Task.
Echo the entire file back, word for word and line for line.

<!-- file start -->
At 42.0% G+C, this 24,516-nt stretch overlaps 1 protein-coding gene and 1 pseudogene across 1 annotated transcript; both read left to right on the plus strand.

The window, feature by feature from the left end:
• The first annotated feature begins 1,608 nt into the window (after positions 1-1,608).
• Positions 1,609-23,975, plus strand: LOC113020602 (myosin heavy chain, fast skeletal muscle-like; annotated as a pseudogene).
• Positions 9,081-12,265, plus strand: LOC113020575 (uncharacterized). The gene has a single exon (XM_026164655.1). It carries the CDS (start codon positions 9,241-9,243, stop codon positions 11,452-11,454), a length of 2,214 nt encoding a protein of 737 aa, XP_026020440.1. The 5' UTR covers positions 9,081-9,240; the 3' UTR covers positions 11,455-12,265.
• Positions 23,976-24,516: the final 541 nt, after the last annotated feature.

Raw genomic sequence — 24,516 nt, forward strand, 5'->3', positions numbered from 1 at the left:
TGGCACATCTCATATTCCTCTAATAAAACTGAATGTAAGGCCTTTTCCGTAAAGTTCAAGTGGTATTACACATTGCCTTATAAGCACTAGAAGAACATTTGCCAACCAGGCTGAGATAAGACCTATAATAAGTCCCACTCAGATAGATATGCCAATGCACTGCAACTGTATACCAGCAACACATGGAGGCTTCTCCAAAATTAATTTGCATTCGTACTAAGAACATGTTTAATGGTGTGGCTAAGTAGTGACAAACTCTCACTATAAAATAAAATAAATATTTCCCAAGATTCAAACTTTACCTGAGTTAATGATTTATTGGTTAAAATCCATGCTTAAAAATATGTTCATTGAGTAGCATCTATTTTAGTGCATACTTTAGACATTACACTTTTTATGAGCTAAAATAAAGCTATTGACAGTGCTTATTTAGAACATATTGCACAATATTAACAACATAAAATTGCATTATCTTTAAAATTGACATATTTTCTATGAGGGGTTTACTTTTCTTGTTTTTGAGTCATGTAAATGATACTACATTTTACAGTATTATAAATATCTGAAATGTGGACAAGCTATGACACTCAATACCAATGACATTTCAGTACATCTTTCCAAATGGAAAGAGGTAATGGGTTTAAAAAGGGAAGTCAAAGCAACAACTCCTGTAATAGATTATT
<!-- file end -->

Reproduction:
At 42.0% G+C, this 24,516-nt stretch overlaps 1 protein-coding gene and 1 pseudogene across 1 annotated transcript; both read left to right on the plus strand.

The window, feature by feature from the left end:
• The first annotated feature begins 1,608 nt into the window (after positions 1-1,608).
• Positions 1,609-23,975, plus strand: LOC113020602 (myosin heavy chain, fast skeletal muscle-like; annotated as a pseudogene).
• Positions 9,081-12,265, plus strand: LOC113020575 (uncharacterized). The gene has a single exon (XM_026164655.1). It carries the CDS (start codon positions 9,241-9,243, stop codon positions 11,452-11,454), a length of 2,214 nt encoding a protein of 737 aa, XP_026020440.1. The 5' UTR covers positions 9,081-9,240; the 3' UTR covers positions 11,455-12,265.
• Positions 23,976-24,516: the final 541 nt, after the last annotated feature.

Raw genomic sequence — 24,516 nt, forward strand, 5'->3', positions numbered from 1 at the left:
TGGCACATCTCATATTCCTCTAATAAAACTGAATGTAAGGCCTTTTCCGTAAAGTTCAAGTGGTATTACACATTGCCTTATAAGCACTAGAAGAACATTTGCCAACCAGGCTGAGATAAGACCTATAATAAGTCCCACTCAGATAGATATGCCAATGCACTGCAACTGTATACCAGCAACACATGGAGGCTTCTCCAAAATTAATTTGCATTCGTACTAAGAACATGTTTAATGGTGTGGCTAAGTAGTGACAAACTCTCACTATAAAATAAAATAAATATTTCCCAAGATTCAAACTTTACCTGAGTTAATGATTTATTGGTTAAAATCCATGCTTAAAAATATGTTCATTGAGTAGCATCTATTTTAGTGCATACTTTAGACATTACACTTTTTATGAGCTAAAATAAAGCTATTGACAGTGCTTATTTAGAACATATTGCACAATATTAACAACATAAAATTGCATTATCTTTAAAATTGACATATTTTCTATGAGGGGTTTACTTTTCTTGTTTTTGAGTCATGTAAATGATACTACATTTTACAGTATTATAAATATCTGAAATGTGGACAAGCTATGACACTCAATACCAATGACATTTCAGTACATCTTTCCAAATGGAAAGAGGTAATGGGTTTAAAAAGGGAAGTCAAAGCAACAACTCCTGTAATAGATTATT